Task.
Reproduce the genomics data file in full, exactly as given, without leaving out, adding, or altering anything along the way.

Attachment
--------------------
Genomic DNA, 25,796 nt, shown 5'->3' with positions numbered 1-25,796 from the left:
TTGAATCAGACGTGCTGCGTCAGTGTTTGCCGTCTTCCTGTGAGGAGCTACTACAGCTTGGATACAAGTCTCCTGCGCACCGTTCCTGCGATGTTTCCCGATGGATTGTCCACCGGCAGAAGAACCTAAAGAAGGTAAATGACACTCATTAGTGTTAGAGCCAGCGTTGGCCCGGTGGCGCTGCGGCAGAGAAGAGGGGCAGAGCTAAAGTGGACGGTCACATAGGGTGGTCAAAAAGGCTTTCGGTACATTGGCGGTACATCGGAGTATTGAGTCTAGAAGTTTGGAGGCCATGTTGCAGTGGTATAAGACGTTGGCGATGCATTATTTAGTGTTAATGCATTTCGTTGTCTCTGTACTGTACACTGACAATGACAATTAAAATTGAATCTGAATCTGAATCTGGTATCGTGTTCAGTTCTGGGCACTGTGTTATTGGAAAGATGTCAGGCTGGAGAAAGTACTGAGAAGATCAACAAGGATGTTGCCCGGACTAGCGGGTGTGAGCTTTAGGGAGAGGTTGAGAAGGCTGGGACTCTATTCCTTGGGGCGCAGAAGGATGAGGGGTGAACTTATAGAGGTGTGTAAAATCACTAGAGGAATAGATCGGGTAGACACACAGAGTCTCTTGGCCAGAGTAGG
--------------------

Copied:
Genomic DNA, 25,796 nt, shown 5'->3' with positions numbered 1-25,796 from the left:
TTGAATCAGACGTGCTGCGTCAGTGTTTGCCGTCTTCCTGTGAGGAGCTACTACAGCTTGGATACAAGTCTCCTGCGCACCGTTCCTGCGATGTTTCCCGATGGATTGTCCACCGGCAGAAGAACCTAAAGAAGGTAAATGACACTCATTAGTGTTAGAGCCAGCGTTGGCCCGGTGGCGCTGCGGCAGAGAAGAGGGGCAGAGCTAAAGTGGACGGTCACATAGGGTGGTCAAAAAGGCTTTCGGTACATTGGCGGTACATCGGAGTATTGAGTCTAGAAGTTTGGAGGCCATGTTGCAGTGGTATAAGACGTTGGCGATGCATTATTTAGTGTTAATGCATTTCGTTGTCTCTGTACTGTACACTGACAATGACAATTAAAATTGAATCTGAATCTGAATCTGGTATCGTGTTCAGTTCTGGGCACTGTGTTATTGGAAAGATGTCAGGCTGGAGAAAGTACTGAGAAGATCAACAAGGATGTTGCCCGGACTAGCGGGTGTGAGCTTTAGGGAGAGGTTGAGAAGGCTGGGACTCTATTCCTTGGGGCGCAGAAGGATGAGGGGTGAACTTATAGAGGTGTGTAAAATCACTAGAGGAATAGATCGGGTAGACACACAGAGTCTCTTGGCCAGAGTAGG